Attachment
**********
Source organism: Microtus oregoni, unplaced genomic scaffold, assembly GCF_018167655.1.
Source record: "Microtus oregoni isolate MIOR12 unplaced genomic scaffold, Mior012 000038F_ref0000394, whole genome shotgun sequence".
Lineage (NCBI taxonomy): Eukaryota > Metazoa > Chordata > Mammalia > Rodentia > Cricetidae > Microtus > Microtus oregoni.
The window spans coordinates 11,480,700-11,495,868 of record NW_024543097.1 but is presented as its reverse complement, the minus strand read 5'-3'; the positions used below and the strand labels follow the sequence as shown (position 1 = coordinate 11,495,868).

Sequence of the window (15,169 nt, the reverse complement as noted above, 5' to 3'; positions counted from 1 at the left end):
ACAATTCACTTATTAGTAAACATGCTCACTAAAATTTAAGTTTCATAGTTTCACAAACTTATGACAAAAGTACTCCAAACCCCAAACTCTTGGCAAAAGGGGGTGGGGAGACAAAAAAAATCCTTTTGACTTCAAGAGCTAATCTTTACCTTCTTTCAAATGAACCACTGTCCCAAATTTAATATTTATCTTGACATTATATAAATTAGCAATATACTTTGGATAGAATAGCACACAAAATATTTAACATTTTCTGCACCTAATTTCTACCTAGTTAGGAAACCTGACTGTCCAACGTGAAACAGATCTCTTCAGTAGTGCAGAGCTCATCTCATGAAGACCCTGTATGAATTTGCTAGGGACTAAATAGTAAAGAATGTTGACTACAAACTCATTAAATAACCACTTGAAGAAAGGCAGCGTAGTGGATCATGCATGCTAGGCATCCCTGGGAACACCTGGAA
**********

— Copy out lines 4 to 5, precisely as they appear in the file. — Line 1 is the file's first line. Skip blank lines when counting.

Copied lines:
The window spans coordinates 11,480,700-11,495,868 of record NW_024543097.1 but is presented as its reverse complement, the minus strand read 5'-3'; the positions used below and the strand labels follow the sequence as shown (position 1 = coordinate 11,495,868).

Sequence of the window (15,169 nt, the reverse complement as noted above, 5' to 3'; positions counted from 1 at the left end):